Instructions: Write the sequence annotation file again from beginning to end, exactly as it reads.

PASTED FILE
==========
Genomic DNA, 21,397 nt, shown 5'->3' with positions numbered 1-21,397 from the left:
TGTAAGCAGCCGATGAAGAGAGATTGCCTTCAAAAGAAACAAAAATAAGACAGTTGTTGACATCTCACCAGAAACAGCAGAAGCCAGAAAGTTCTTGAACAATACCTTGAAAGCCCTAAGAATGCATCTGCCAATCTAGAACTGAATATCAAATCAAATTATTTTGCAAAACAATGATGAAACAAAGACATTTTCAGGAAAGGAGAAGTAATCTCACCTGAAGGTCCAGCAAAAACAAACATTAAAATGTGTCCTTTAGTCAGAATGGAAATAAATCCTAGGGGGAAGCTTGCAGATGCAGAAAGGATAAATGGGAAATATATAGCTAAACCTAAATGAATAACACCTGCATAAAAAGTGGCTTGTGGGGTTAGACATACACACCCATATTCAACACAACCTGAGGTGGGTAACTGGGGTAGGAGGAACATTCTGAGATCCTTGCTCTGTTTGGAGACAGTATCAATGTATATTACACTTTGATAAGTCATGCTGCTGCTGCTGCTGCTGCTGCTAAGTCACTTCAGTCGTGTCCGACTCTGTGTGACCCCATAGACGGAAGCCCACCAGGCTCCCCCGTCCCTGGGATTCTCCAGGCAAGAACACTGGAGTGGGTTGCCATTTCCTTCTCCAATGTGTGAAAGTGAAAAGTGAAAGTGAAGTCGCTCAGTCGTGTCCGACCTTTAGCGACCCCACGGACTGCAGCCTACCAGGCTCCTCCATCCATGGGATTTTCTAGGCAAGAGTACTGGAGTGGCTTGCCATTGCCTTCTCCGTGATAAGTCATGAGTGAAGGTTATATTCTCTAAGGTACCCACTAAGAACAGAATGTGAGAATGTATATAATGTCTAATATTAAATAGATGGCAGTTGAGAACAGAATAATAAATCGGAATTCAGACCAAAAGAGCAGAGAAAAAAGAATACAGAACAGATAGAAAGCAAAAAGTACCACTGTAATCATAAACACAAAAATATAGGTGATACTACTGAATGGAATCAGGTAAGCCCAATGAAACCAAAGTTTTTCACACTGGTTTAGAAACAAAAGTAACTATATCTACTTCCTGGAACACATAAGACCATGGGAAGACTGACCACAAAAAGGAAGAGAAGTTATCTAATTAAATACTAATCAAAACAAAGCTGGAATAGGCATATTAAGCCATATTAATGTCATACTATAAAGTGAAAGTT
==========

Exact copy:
Genomic DNA, 21,397 nt, shown 5'->3' with positions numbered 1-21,397 from the left:
TGTAAGCAGCCGATGAAGAGAGATTGCCTTCAAAAGAAACAAAAATAAGACAGTTGTTGACATCTCACCAGAAACAGCAGAAGCCAGAAAGTTCTTGAACAATACCTTGAAAGCCCTAAGAATGCATCTGCCAATCTAGAACTGAATATCAAATCAAATTATTTTGCAAAACAATGATGAAACAAAGACATTTTCAGGAAAGGAGAAGTAATCTCACCTGAAGGTCCAGCAAAAACAAACATTAAAATGTGTCCTTTAGTCAGAATGGAAATAAATCCTAGGGGGAAGCTTGCAGATGCAGAAAGGATAAATGGGAAATATATAGCTAAACCTAAATGAATAACACCTGCATAAAAAGTGGCTTGTGGGGTTAGACATACACACCCATATTCAACACAACCTGAGGTGGGTAACTGGGGTAGGAGGAACATTCTGAGATCCTTGCTCTGTTTGGAGACAGTATCAATGTATATTACACTTTGATAAGTCATGCTGCTGCTGCTGCTGCTGCTGCTAAGTCACTTCAGTCGTGTCCGACTCTGTGTGACCCCATAGACGGAAGCCCACCAGGCTCCCCCGTCCCTGGGATTCTCCAGGCAAGAACACTGGAGTGGGTTGCCATTTCCTTCTCCAATGTGTGAAAGTGAAAAGTGAAAGTGAAGTCGCTCAGTCGTGTCCGACCTTTAGCGACCCCACGGACTGCAGCCTACCAGGCTCCTCCATCCATGGGATTTTCTAGGCAAGAGTACTGGAGTGGCTTGCCATTGCCTTCTCCGTGATAAGTCATGAGTGAAGGTTATATTCTCTAAGGTACCCACTAAGAACAGAATGTGAGAATGTATATAATGTCTAATATTAAATAGATGGCAGTTGAGAACAGAATAATAAATCGGAATTCAGACCAAAAGAGCAGAGAAAAAAGAATACAGAACAGATAGAAAGCAAAAAGTACCACTGTAATCATAAACACAAAAATATAGGTGATACTACTGAATGGAATCAGGTAAGCCCAATGAAACCAAAGTTTTTCACACTGGTTTAGAAACAAAAGTAACTATATCTACTTCCTGGAACACATAAGACCATGGGAAGACTGACCACAAAAAGGAAGAGAAGTTATCTAATTAAATACTAATCAAAACAAAGCTGGAATAGGCATATTAAGCCATATTAATGTCATACTATAAAGTGAAAGTT